Master of Arts
Theory and Criticism
My thesis offers up an explicitly transfeminist mobilization of the theoretical notions of ontological pluralism and queer temporality against the pervasive cultural norm of cis-normativity and the dominant temporal logic of chrono-normativity. First, I critique the blatantly transphobic and fallacious rhetoric of Kathleen Stock, the face of the “gender critical” feminist movement in the UK, which I contextualize as part of a contemporary resurgence of the hateful legacy of trans-exclusion rooted in the second wave feminist movement of the ‘60s and ‘70s and cemented in academic theory by Janice Raymond’s (1979) Transsexual Empire. I then delve deeper, aiming to expose a subtle and under interrogated trend of transphobia and trans-resistant presuppositions endemic to Anglo-American and French feminist philosophy through an extended engagement with the work and thought of Luce Irigaray and Judith Butler. Next I trace an evolution of philosophical treatments of the notions of ontology and temporality, from the early groundbreaking interventions of Immanuel Kant and Martin Heidegger in the historically masculinist continental philosophical tradition, to the contemporary notions of ontological pluralism and queer temporalities. Finally, I engage in an affirmatively critical analysis of a selection of autoethnographic and autobiographical accounts of transsexual femininity and transfeminine transitioning. Ultimately I argue that the embracement of diverse and even seemingly conflictual narratives of gendered existence, including both transsexual narratives and narratives of gender variance or nonconformity – a possibility predicated on broadened and radically inclusive understandings of ontology and temporality – is crucial to both the theoretical goal of expanding and transforming hegemonic cultural understandings of gender in relation to personal identity, and to the political aim of fostering equitable and just conditions for persons who occupy nonhegemonic subject positions – specifically trans and nonbinary identities – in society.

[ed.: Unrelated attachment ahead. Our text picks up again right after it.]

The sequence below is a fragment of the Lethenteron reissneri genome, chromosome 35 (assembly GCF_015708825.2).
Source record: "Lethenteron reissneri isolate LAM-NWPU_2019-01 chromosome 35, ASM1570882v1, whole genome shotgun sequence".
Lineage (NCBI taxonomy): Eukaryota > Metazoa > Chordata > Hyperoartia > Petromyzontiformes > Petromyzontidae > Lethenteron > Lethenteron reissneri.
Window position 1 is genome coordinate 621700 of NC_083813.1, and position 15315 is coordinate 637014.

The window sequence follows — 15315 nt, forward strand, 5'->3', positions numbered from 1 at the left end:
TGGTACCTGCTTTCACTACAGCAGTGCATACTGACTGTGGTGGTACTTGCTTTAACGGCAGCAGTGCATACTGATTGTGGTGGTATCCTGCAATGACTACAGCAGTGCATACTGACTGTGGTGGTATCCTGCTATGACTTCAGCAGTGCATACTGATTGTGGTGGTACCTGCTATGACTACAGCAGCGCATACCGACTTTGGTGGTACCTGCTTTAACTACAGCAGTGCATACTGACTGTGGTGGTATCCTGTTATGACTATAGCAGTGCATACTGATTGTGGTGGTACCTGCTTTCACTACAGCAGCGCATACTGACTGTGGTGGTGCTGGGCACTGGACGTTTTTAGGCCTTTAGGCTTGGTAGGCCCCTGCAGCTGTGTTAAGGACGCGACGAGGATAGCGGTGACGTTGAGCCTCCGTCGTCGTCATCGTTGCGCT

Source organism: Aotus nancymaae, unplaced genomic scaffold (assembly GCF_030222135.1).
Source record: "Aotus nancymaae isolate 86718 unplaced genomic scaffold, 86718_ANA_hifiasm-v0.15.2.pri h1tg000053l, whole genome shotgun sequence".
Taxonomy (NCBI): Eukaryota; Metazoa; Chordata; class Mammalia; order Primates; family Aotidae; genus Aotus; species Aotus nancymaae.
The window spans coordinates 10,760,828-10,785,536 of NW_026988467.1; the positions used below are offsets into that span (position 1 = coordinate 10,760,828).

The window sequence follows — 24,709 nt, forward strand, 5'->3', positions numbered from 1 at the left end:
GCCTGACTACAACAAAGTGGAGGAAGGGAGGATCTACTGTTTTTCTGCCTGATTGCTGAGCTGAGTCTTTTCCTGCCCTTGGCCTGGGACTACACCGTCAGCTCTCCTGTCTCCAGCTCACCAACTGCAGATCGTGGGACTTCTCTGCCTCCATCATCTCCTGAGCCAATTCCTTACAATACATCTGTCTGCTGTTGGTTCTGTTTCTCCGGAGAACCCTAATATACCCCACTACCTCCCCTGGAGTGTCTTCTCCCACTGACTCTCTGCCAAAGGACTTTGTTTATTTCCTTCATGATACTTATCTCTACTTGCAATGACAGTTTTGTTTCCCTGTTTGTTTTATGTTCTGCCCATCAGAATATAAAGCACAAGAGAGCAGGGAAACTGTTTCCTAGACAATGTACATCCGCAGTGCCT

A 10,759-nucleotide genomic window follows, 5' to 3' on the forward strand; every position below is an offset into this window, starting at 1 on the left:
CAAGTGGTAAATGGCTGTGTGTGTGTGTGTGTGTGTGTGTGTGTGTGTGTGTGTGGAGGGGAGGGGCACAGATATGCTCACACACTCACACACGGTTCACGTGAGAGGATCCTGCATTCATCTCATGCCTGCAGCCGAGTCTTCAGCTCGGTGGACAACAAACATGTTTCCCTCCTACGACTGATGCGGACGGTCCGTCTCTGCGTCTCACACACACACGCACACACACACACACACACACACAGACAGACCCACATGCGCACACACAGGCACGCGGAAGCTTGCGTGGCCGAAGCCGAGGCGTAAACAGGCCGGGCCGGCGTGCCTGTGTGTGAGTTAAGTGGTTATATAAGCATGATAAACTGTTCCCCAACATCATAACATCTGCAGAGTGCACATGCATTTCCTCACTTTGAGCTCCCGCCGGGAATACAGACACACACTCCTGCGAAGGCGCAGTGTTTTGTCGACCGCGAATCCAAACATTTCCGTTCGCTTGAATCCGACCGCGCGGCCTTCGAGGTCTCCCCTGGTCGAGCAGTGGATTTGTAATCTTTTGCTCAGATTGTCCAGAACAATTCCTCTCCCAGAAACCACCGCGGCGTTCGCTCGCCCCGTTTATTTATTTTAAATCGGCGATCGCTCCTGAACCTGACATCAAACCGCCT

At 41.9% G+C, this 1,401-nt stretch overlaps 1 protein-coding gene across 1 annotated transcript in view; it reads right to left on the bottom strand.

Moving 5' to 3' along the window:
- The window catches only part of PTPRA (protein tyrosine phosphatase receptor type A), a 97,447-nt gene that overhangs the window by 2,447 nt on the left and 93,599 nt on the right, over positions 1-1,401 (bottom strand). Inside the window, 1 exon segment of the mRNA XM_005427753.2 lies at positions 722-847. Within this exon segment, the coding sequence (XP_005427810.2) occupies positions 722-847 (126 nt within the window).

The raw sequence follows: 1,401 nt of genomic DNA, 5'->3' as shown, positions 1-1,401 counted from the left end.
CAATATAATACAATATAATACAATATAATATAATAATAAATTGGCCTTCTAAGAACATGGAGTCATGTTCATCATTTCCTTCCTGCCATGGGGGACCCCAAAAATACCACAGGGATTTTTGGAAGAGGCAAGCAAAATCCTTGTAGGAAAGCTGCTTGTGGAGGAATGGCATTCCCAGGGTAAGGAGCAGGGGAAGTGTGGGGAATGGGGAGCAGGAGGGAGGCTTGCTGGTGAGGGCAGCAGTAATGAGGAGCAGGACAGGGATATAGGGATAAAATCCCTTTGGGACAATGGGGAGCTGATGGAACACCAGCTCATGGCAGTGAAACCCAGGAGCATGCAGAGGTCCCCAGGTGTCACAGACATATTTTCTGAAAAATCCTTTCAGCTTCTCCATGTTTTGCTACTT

Summary for Lay Audience
In my thesis I contend that the eradication of societal trans-resistance and transphobia depends in part upon embracing narratives of gendered experience which may depart from or conflict with conventional temporal and ontological norms. I start by exploring how the concepts of temporality (time) and ontology (the study of existence) have been dealt with in the history of philosophy in order to show how current avenues of thought in the academic domains of queer theory and transgender studies can build on and amend early philosophical approaches to thinking about the human experience in new and productive ways. Specifically, I emphasize how the work and thought of current queer and trans theorists is paving a path toward more inclusive and less “normative” ways of understanding and conceptualizing how human beings exist, ontologically and temporally, as gendered beings with distinct and equally valid ways of self-identifying (i.e. “gender identities”).
Yungblut, Elden L., "Between Worlds, Between Times: Thinking with Trans Narratives at the Limits of Ontology and Temporality" (2020). Electronic Thesis and Dissertation Repository. 7412.